This is the third in a series of articles by Michael Sachs, extracted from his paper, Fiscal Dimensions of South Africa’s Crisis. In the last article, he showed how the real value of public services has declined over the past decade, and how substantial off-budget allocations to state-owned enterprises have come at a cost to the poor. In this article, he examines the extent of South Africa’s fiscal crisis as the country struggles to recover from the impact of Covid-19. He argues that the recent budget proposes a path of consolidation that will erode core public services further. It will also be difficult to accelerate the pace of economic growth in the face of a large and sustained negative fiscal impulse. But even if the consolidation achieves its targets, it is unlikely to alleviate the debt burden. Rising interest payments mean that rent is drained from the proceeds of production, with implications for economic growth and the distribution of national income. Without an acceleration in nominal GDP, it is difficult to see how South Africa will avoid a period of fiscal and financial disorder.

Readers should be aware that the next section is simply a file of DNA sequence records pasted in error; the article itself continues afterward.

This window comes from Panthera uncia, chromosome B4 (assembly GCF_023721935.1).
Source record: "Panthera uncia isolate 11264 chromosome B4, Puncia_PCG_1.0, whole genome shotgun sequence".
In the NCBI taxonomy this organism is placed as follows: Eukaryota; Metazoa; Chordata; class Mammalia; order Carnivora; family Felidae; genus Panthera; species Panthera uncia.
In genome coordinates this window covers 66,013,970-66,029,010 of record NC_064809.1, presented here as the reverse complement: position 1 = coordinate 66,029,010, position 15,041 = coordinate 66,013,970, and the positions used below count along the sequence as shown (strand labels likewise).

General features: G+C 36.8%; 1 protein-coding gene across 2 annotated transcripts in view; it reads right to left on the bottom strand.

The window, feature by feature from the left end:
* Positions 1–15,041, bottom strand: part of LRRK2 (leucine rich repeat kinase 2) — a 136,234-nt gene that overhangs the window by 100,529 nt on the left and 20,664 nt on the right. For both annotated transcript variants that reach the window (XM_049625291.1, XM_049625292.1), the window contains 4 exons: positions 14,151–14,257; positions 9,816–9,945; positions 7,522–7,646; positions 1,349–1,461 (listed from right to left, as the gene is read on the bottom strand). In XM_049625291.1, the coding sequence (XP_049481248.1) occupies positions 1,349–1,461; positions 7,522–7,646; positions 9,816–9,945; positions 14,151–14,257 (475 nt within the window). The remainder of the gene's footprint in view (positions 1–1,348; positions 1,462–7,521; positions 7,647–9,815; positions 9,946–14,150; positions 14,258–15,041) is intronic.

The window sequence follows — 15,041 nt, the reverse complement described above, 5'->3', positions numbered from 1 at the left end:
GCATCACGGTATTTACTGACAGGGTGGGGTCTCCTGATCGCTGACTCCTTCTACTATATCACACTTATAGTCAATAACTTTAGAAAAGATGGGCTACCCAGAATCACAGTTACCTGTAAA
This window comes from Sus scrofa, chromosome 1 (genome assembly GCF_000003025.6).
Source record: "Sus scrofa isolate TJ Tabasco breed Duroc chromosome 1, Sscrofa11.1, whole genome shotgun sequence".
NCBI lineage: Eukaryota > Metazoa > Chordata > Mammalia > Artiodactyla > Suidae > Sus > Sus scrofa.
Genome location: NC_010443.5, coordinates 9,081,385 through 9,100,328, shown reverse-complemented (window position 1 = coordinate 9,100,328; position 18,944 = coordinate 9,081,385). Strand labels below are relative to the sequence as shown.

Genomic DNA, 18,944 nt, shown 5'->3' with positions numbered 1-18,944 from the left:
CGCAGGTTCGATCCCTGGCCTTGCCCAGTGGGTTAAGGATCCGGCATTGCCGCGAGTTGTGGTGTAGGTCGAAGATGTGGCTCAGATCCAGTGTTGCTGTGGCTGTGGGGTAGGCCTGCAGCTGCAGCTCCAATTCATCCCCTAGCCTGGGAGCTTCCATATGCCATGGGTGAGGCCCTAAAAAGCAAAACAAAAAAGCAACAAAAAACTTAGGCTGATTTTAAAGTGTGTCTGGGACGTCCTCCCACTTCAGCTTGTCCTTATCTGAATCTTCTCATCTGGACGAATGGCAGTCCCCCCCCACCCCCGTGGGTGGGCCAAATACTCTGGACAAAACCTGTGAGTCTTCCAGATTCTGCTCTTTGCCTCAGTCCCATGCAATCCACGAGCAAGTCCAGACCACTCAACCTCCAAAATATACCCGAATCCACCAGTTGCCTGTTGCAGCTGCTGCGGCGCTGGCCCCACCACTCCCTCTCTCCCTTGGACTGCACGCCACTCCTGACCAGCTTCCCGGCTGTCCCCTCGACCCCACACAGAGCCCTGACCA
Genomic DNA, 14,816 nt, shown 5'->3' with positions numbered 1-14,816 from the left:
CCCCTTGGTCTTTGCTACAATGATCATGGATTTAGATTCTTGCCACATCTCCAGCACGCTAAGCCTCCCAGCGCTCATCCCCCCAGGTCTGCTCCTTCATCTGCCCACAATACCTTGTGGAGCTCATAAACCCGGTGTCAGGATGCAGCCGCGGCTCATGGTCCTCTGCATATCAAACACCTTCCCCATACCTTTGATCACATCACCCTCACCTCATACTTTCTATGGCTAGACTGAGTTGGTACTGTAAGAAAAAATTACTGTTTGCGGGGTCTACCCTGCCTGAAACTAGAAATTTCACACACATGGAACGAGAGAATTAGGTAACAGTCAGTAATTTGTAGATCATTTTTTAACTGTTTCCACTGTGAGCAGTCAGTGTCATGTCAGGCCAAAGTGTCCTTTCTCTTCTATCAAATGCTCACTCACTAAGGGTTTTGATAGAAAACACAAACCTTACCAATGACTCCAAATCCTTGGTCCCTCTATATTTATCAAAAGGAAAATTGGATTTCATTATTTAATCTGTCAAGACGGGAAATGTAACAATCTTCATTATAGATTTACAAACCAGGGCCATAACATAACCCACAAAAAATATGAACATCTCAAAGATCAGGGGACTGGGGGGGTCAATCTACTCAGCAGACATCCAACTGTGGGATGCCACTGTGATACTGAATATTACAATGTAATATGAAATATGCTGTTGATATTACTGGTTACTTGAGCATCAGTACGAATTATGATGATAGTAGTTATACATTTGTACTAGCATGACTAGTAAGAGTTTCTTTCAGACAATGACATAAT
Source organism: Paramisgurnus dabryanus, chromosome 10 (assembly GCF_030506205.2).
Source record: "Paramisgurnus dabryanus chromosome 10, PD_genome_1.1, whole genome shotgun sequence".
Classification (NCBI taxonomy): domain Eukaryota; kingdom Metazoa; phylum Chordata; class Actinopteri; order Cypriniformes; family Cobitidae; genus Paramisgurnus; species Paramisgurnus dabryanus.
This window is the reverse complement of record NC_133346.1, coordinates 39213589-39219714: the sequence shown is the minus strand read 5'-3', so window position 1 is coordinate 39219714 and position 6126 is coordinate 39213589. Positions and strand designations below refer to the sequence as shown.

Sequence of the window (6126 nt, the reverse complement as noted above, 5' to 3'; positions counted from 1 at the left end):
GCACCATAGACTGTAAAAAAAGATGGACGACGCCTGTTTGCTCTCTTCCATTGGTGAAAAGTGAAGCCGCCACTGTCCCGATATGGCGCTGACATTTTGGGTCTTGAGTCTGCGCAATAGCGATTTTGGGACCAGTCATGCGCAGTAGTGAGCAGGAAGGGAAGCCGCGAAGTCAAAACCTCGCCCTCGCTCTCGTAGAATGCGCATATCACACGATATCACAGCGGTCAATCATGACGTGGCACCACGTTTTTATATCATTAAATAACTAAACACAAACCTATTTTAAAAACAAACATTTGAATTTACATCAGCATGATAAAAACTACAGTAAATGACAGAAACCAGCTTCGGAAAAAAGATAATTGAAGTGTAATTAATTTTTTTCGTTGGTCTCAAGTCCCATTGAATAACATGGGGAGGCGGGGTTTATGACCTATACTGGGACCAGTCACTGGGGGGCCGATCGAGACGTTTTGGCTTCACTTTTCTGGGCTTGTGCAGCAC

The projected increase in the debt-to-GDP ratio is set to occur notwithstanding plans to cut the projected increase in government’s salary bill. If government does not overcome labour union resistance to cuts, the debt burden will increase even more. The mounting public debt and government’s apparent inability to reign it in, raises the question whether South Africa finds itself in a debt trap, and if not, what can be done to escape such a trap.
The debt burden of the national government has steadily increased from 27% in 2007. It is heading towards 70% in 2022/3 if this trajectory is not turned around. Further growth in the debt-to-GDP ratio must at least be halted. Different scenarios show this would require a cut in government expenditure of 2% to 3% of GDP (roughly R100 to R150 billion), phased in over the medium term. This means there is no room for a stimulating fiscal policy.